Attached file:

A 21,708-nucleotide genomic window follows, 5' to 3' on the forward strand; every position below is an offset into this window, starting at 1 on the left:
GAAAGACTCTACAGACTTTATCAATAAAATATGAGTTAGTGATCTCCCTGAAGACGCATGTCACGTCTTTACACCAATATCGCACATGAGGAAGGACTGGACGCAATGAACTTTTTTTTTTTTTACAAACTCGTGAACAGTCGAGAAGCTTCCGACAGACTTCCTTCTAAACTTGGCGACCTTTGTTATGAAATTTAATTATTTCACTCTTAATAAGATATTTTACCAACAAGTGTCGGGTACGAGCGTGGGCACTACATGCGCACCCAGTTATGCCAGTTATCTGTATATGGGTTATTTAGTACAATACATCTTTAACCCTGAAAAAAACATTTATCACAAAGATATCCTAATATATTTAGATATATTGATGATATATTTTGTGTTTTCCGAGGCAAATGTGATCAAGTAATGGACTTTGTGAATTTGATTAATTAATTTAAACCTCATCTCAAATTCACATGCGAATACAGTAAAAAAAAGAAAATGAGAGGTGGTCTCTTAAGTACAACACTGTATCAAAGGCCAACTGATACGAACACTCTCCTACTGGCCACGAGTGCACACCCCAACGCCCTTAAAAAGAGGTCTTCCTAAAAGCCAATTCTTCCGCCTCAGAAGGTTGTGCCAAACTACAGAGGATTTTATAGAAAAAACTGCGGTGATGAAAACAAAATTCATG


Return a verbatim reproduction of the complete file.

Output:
A 21,708-nucleotide genomic window follows, 5' to 3' on the forward strand; every position below is an offset into this window, starting at 1 on the left:
GAAAGACTCTACAGACTTTATCAATAAAATATGAGTTAGTGATCTCCCTGAAGACGCATGTCACGTCTTTACACCAATATCGCACATGAGGAAGGACTGGACGCAATGAACTTTTTTTTTTTTTACAAACTCGTGAACAGTCGAGAAGCTTCCGACAGACTTCCTTCTAAACTTGGCGACCTTTGTTATGAAATTTAATTATTTCACTCTTAATAAGATATTTTACCAACAAGTGTCGGGTACGAGCGTGGGCACTACATGCGCACCCAGTTATGCCAGTTATCTGTATATGGGTTATTTAGTACAATACATCTTTAACCCTGAAAAAAACATTTATCACAAAGATATCCTAATATATTTAGATATATTGATGATATATTTTGTGTTTTCCGAGGCAAATGTGATCAAGTAATGGACTTTGTGAATTTGATTAATTAATTTAAACCTCATCTCAAATTCACATGCGAATACAGTAAAAAAAAGAAAATGAGAGGTGGTCTCTTAAGTACAACACTGTATCAAAGGCCAACTGATACGAACACTCTCCTACTGGCCACGAGTGCACACCCCAACGCCCTTAAAAAGAGGTCTTCCTAAAAGCCAATTCTTCCGCCTCAGAAGGTTGTGCCAAACTACAGAGGATTTTATAGAAAAAACTGCGGTGATGAAAACAAAATTCATG